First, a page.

O’Rourke busts into Spanish at debate, then Booker and Castro también
Beto O’Rourke, who used to represent El Paso in Congress, broke into Spanish several times during the Democratic presidential debate, prompting Cory Booker and Julian Castro to display their own bilingual skills.
Beto O’Rourke was answering a question about raising taxes on the rich when he suddenly stopped speaking English early in the first Democratic presidential debate.
“Necesitamos incluir cada persona en el éxito de este economia,” he said, befuddling rivals and television viewers who don’t speak Spanish. “We need to include every person in the success of the economy,” the former congressman from Texas said.
Yes, the debate Wednesday was in Miami, where much of the population is Latino. And many Spanish-speaking voters will cast ballots in the Democratic primaries.
But apart from that, it was not entirely clear why O’Rourke was answering a tax question in Spanish. The stunned looks on the faces of Sens. Cory Booker and Elizabeth Warren turned into instant memes.
O’Rourke’s accent and grammar received some less-than-glowing reviews online.
At times he missed words or used masculine modifiers with feminine nouns. At one point, he appeared to try to say, “Every voter needs representation” but it came out as “every voter we need representation.”
Booker soon took the opportunity to answer a question in Spanish — one on immigration.
“La situación ahora es inaceptable,” he said, lamenting the current turmoil at the U.S.-Mexico border. Booker accented many of the wrong syllables as he spoke, making some words hard to understand.
Booker tweeted last week that he once did “immersion Spanish language study” in Ecuador. “Lived with a family and really improved my abilidad,” he said.
O’Rourke, a former mayor pro tempore of El Paso on the Mexican border, learned Spanish in high school.
Julián Castro, the only Latino in the Democratic contest, is admittedly shaky in Spanish. A former mayor of San Antonio, Castro is the grandson of a Mexican immigrant.
The former Housing and Urban Development secretary told the audience in his closing statement that he was running for president — “estoy postulando por presidente de los Estados Unidos” — but used the wrong preposition. He later sent out a tweet with the grammar corrected: “me estoy postulando para presidente … .”
Even though none of the candidates’ accents made them sound like native speakers, their attempts got some notice from candidates who would follow the next night.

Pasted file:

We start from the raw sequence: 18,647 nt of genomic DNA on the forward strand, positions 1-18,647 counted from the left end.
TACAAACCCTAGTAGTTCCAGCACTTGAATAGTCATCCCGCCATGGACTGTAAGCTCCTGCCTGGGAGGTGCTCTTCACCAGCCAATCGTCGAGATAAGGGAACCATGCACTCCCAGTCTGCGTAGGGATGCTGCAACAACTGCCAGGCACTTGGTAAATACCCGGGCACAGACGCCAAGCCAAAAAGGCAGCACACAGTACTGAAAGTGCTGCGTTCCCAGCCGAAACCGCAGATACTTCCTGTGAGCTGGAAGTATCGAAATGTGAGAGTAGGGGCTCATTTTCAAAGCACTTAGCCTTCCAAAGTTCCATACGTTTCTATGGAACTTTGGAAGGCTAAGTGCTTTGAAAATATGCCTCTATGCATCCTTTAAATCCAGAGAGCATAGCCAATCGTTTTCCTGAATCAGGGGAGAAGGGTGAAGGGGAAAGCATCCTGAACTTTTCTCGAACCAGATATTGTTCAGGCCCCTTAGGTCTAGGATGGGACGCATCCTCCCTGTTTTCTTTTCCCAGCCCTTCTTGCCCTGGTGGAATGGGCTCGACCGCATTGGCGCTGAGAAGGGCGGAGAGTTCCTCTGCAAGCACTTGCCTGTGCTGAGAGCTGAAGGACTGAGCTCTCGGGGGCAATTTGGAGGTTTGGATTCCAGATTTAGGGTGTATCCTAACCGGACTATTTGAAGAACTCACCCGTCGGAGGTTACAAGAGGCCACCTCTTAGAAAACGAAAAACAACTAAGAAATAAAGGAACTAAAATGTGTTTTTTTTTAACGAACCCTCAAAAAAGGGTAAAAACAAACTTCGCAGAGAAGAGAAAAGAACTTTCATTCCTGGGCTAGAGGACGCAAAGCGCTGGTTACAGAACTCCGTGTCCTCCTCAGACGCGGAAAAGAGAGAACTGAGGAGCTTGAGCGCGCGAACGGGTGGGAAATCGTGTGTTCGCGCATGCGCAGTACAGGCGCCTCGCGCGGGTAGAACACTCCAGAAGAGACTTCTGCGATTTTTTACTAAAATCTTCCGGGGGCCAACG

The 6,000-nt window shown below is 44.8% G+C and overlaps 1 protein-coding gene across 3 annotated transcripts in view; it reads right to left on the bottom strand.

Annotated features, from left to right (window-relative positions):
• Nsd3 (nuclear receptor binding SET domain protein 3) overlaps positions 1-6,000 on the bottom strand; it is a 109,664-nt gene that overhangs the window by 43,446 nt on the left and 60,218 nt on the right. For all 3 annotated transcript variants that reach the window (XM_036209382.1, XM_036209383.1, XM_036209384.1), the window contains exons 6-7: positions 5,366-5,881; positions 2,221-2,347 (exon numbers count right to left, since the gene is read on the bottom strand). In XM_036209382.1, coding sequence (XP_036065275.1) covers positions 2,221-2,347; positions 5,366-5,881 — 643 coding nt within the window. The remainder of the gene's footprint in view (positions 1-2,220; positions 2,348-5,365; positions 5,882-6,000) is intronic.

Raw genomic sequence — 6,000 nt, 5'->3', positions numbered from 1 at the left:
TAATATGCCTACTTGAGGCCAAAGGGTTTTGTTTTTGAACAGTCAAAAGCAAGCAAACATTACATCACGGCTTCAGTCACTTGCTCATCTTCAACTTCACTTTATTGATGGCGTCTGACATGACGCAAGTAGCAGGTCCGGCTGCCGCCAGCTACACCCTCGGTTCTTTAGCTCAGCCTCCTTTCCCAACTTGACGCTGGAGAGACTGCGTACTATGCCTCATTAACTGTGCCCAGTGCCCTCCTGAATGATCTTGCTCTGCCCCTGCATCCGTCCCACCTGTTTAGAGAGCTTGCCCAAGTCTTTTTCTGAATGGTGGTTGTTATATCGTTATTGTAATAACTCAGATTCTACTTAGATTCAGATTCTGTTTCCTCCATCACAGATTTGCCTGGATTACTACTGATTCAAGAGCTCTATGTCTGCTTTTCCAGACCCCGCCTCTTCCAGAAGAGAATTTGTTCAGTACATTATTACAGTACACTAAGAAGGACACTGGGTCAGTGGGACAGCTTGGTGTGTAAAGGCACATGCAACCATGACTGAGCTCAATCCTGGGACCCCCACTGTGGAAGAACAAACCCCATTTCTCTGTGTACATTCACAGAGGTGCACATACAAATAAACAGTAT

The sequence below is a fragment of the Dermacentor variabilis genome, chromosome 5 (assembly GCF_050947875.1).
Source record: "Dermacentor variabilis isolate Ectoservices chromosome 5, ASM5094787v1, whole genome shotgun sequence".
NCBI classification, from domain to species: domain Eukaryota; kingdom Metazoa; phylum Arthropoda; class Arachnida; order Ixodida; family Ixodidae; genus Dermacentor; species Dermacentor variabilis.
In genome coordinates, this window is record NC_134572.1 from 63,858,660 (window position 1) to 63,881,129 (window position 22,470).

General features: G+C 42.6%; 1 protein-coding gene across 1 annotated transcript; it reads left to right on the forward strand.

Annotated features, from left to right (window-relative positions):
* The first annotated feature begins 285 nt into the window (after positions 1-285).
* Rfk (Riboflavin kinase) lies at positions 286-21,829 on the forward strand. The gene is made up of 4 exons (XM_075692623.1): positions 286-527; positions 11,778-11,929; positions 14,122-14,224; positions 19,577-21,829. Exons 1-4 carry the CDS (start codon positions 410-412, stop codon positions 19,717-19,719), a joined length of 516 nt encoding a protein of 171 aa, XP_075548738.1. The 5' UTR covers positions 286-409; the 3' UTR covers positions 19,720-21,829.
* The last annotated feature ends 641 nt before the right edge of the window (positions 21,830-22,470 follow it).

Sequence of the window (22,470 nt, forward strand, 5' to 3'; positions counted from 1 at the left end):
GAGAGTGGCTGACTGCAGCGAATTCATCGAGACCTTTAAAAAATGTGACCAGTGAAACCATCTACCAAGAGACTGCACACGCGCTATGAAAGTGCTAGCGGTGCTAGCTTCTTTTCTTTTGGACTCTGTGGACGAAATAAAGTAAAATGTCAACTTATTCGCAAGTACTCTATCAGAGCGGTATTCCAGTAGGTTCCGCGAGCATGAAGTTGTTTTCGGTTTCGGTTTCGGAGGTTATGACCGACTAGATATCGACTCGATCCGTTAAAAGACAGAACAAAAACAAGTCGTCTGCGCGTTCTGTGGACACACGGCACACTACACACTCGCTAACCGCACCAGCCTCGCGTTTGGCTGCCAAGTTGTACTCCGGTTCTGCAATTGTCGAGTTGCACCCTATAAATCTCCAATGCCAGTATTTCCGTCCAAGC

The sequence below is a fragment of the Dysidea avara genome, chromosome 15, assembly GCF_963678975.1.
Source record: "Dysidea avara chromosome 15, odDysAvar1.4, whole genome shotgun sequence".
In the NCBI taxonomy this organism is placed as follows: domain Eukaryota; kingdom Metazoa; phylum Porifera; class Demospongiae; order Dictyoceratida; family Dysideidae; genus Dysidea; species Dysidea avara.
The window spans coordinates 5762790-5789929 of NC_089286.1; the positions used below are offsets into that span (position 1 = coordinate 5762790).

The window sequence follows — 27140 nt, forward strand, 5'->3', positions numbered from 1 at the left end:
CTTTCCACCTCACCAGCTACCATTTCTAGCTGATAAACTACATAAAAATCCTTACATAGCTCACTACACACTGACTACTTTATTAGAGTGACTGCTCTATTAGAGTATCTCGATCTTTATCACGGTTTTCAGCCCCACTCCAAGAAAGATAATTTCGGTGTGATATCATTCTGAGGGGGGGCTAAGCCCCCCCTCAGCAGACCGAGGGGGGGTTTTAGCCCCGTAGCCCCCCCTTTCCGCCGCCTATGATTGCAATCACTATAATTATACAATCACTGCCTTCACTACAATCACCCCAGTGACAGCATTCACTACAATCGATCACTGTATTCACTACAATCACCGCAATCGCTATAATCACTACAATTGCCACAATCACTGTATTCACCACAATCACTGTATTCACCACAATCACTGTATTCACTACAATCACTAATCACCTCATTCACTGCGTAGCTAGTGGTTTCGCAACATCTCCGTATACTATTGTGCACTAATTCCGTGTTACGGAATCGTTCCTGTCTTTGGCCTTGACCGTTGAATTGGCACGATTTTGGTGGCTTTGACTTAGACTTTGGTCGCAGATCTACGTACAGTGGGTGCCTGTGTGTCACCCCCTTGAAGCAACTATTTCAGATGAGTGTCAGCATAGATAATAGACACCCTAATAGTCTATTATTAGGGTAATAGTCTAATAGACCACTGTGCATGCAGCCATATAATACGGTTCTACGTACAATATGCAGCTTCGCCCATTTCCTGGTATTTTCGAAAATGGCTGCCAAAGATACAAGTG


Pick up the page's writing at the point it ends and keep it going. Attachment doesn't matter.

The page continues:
Marianne Williamson, the self-help author who will take the stage on Night 2 of the debate on Thursday, tweeted: “I need to learn Spanish by tomorrow night at 9.”
The Democrats’ use of Spanish marks a contrast with last election’s Republican primary. Donald Trump berated his rival Jeb Bush for speaking Spanish on the campaign trail.
“He’s a nice man,” Trump told Breitbart News in 2015. “But he should really set the example by speaking English while in the United States.”
Presidential candidates speaking Spanish — including some who don’t spring readily to mind — is hardly a new phenomenon.
In 1988, Democrat Michael Dukakis spoke Spanish so often that supporters of his Republican rival, then-Vice President George H.W. Bush, somewhat defensively argued that that was no reason for Latino voters to support the Massachusetts governor.
And in a head-scratching moment during the 2008 campaign, the Spanish-language network Univision hosted a Democratic debate and instructed two of the Spanish-speaking candidates — Connecticut Sen. Christopher Dodd and New Mexico Gov. Bill Richardson — not to speak Spanish. The network, which provided real-time English-to-Spanish translation, said it would be unfair to the non-Spanish speakers onstage.
How do audiences react to candidates speaking Spanish during a debate? According to a YouGov survey this month, 42% of U.S. citizens polled said it would be pandering.
Among Hispanics, 37% thought it would be respectful for a candidate to speak Spanish during a debate — more than the percentage of whites who thought the same, according to the survey. White respondents were more likely to say it was pandering, 47%, compared with 27% of the Hispanic Americans polled.
Times staff writers Seema Mehta, Caroline S. Engelmayer and Mark Z. Barabak contributed to this report.
Get our Essential Politics newsletter
The latest news, analysis and insights from our politics team.
You may occasionally receive promotional content from the Los Angeles Times.